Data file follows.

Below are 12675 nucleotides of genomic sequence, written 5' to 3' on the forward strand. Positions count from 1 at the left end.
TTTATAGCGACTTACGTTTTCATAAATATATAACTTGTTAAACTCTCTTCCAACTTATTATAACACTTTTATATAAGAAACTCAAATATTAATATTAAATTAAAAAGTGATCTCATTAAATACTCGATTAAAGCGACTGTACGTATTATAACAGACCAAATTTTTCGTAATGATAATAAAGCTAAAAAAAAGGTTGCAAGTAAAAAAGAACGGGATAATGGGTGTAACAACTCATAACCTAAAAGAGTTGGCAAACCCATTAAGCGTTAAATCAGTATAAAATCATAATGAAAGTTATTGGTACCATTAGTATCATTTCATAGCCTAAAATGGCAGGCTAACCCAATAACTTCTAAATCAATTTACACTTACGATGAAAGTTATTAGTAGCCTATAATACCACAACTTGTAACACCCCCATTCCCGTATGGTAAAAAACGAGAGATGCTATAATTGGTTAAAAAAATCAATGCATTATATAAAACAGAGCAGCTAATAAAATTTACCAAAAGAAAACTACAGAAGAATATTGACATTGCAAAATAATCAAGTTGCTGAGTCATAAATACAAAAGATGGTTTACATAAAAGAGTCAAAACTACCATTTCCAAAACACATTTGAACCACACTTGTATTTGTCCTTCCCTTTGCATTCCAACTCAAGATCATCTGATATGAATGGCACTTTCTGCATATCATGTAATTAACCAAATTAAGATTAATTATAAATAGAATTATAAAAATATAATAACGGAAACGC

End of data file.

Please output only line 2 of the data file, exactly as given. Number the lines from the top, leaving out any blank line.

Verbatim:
TTTATAGCGACTTACGTTTTCATAAATATATAACTTGTTAAACTCTCTTCCAACTTATTATAACACTTTTATATAAGAAACTCAAATATTAATATTAAATTAAAAAGTGATCTCATTAAATACTCGATTAAAGCGACTGTACGTATTATAACAGACCAAATTTTTCGTAATGATAATAAAGCTAAAAAAAAGGTTGCAAGTAAAAAAGAACGGGATAATGGGTGTAACAACTCATAACCTAAAAGAGTTGGCAAACCCATTAAGCGTTAAATCAGTATAAAATCATAATGAAAGTTATTGGTACCATTAGTATCATTTCATAGCCTAAAATGGCAGGCTAACCCAATAACTTCTAAATCAATTTACACTTACGATGAAAGTTATTAGTAGCCTATAATACCACAACTTGTAACACCCCCATTCCCGTATGGTAAAAAACGAGAGATGCTATAATTGGTTAAAAAAATCAATGCATTATATAAAACAGAGCAGCTAATAAAATTTACCAAAAGAAAACTACAGAAGAATATTGACATTGCAAAATAATCAAGTTGCTGAGTCATAAATACAAAAGATGGTTTACATAAAAGAGTCAAAACTACCATTTCCAAAACACATTTGAACCACACTTGTATTTGTCCTTCCCTTTGCATTCCAACTCAAGATCATCTGATATGAATGGCACTTTCTGCATATCATGTAATTAACCAAATTAAGATTAATTATAAATAGAATTATAAAAATATAATAACGGAAACGC